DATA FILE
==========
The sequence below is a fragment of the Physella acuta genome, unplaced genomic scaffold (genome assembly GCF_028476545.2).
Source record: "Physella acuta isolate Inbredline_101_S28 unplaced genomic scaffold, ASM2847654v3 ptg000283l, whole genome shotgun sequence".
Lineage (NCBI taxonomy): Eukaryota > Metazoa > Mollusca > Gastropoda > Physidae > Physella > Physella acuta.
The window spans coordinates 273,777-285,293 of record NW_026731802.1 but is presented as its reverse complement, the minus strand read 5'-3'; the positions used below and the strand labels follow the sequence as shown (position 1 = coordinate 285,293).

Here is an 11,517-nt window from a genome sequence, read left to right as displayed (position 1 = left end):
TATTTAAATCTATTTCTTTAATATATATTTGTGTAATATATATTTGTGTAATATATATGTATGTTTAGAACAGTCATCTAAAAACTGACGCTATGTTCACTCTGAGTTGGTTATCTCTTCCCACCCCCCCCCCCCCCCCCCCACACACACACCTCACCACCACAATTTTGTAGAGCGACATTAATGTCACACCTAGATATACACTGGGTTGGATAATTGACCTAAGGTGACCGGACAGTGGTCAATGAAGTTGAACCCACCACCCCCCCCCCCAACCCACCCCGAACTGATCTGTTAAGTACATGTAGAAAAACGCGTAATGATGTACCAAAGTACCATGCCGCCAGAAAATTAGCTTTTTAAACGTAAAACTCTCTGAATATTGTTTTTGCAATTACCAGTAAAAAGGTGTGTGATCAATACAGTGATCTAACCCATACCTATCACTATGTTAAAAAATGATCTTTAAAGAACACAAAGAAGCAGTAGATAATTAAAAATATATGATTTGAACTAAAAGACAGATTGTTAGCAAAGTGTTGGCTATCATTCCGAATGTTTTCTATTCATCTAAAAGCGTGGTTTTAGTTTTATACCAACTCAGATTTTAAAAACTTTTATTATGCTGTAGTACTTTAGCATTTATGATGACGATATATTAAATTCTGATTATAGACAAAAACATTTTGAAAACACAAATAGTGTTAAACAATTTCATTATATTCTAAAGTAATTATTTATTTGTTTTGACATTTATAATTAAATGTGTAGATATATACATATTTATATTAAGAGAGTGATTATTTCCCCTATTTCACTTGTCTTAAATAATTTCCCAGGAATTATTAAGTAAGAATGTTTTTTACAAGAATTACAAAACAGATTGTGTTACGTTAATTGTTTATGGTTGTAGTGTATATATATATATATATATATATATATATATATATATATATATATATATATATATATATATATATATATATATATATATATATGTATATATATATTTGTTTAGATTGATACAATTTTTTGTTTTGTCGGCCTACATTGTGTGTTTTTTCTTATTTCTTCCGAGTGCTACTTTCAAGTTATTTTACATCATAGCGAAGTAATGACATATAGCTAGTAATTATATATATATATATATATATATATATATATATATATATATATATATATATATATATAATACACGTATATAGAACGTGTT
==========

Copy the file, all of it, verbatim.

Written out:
The sequence below is a fragment of the Physella acuta genome, unplaced genomic scaffold (genome assembly GCF_028476545.2).
Source record: "Physella acuta isolate Inbredline_101_S28 unplaced genomic scaffold, ASM2847654v3 ptg000283l, whole genome shotgun sequence".
Lineage (NCBI taxonomy): Eukaryota > Metazoa > Mollusca > Gastropoda > Physidae > Physella > Physella acuta.
The window spans coordinates 273,777-285,293 of record NW_026731802.1 but is presented as its reverse complement, the minus strand read 5'-3'; the positions used below and the strand labels follow the sequence as shown (position 1 = coordinate 285,293).

Here is an 11,517-nt window from a genome sequence, read left to right as displayed (position 1 = left end):
TATTTAAATCTATTTCTTTAATATATATTTGTGTAATATATATTTGTGTAATATATATGTATGTTTAGAACAGTCATCTAAAAACTGACGCTATGTTCACTCTGAGTTGGTTATCTCTTCCCACCCCCCCCCCCCCCCCCCCACACACACACCTCACCACCACAATTTTGTAGAGCGACATTAATGTCACACCTAGATATACACTGGGTTGGATAATTGACCTAAGGTGACCGGACAGTGGTCAATGAAGTTGAACCCACCACCCCCCCCCCCAACCCACCCCGAACTGATCTGTTAAGTACATGTAGAAAAACGCGTAATGATGTACCAAAGTACCATGCCGCCAGAAAATTAGCTTTTTAAACGTAAAACTCTCTGAATATTGTTTTTGCAATTACCAGTAAAAAGGTGTGTGATCAATACAGTGATCTAACCCATACCTATCACTATGTTAAAAAATGATCTTTAAAGAACACAAAGAAGCAGTAGATAATTAAAAATATATGATTTGAACTAAAAGACAGATTGTTAGCAAAGTGTTGGCTATCATTCCGAATGTTTTCTATTCATCTAAAAGCGTGGTTTTAGTTTTATACCAACTCAGATTTTAAAAACTTTTATTATGCTGTAGTACTTTAGCATTTATGATGACGATATATTAAATTCTGATTATAGACAAAAACATTTTGAAAACACAAATAGTGTTAAACAATTTCATTATATTCTAAAGTAATTATTTATTTGTTTTGACATTTATAATTAAATGTGTAGATATATACATATTTATATTAAGAGAGTGATTATTTCCCCTATTTCACTTGTCTTAAATAATTTCCCAGGAATTATTAAGTAAGAATGTTTTTTACAAGAATTACAAAACAGATTGTGTTACGTTAATTGTTTATGGTTGTAGTGTATATATATATATATATATATATATATATATATATATATATATATATATATATATATATATATATATATATATATATATATATGTATATATATATTTGTTTAGATTGATACAATTTTTTGTTTTGTCGGCCTACATTGTGTGTTTTTTCTTATTTCTTCCGAGTGCTACTTTCAAGTTATTTTACATCATAGCGAAGTAATGACATATAGCTAGTAATTATATATATATATATATATATATATATATATATATATATATATATATATATATATATAATACACGTATATAGAACGTGTT